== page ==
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3 December 2018, 12:51 | Updated: 3 December 2018, 12:57
Firefighters have used cutting gear to free a rhino stuck in a tyre for more than an hour.
Keepers at Edinburgh Zoo called out the Scottish Fire and Rescue Service as their "last hope" after failing to free the juvenile male rhino, which had its head and leg through the tyre.
Firefighters from Sighthill attended at around 5.45pm on Sunday and used specialised cutting equipment to free the stricken animal.
A spokeswoman for the fire service said: "Crews from sighthill fire station attended and freed the rhino using e-hydraulic cutting equipment.
"The male juvenile rhino had been trapped with his leg and neck stuck in the tyre since 4pm.
"After the tyre was removed the rhino was left in the care of zookeepers and vets.
"One zookeeper said the fire service were their last hope since the zoo had been trying to free the rhino since 4pm."
The rhino was not injured.
Darren McGarry, head of living collections at Edinburgh Zoo, said: "Our greater one horned rhino Qabid loves to play with his tyre, it's one of his favourite things to do.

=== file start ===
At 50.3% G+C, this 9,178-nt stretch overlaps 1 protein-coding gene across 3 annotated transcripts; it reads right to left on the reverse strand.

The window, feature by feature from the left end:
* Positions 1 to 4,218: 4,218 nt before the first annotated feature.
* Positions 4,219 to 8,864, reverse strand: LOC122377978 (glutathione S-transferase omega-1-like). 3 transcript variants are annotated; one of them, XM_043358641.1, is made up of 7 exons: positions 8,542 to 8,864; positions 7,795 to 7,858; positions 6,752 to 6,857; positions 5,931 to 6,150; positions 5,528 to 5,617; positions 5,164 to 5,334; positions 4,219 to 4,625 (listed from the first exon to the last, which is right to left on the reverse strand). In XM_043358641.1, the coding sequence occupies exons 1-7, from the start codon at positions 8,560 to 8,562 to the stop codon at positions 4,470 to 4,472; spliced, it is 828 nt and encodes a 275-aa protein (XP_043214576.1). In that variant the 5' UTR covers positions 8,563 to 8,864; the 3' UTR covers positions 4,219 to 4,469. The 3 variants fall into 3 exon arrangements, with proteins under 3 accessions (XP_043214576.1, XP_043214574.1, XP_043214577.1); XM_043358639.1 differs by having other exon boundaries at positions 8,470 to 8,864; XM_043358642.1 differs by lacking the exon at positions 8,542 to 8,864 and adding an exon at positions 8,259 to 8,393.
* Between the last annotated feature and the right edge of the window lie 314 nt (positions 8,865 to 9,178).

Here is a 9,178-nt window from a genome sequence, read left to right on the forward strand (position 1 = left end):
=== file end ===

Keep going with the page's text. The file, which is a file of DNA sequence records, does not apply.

"On Sunday, he managed to get his head and a leg stuck while playing and we had to contact the fire service for assistance to use their specialist cutting equipment.
"The tyre was safely removed and Qabid is doing fine. We would like to thank the fire service for their help."
Qabid arrived at the zoo in July.
John Hanlin, Scottish Fire and Rescue Service group manager, said: "The crew did a great job in a very unusual situation.
"The rhino was stuck tight in the tyre and had to be sedated by the Zoo vets as he was becoming distressed.
"Edinburgh Zoo staff informed me that this event wasn't the first time he had got himself stuck but he usually manages to get himself out - he very clearly wasn't so nimble or lucky on this occasion.
"Our crew used specialist cutting equipment which is normally used for the extraction of persons involved in road traffic collisions."
He added: "Once the firefighters managed to cut the tyre and free Qabid, the zoo vets gave him a drug to counteract the sedative and bring him round - and he was quickly back to his mischievous self.
"It's not every day that our crews come into contact with such a beautiful animal."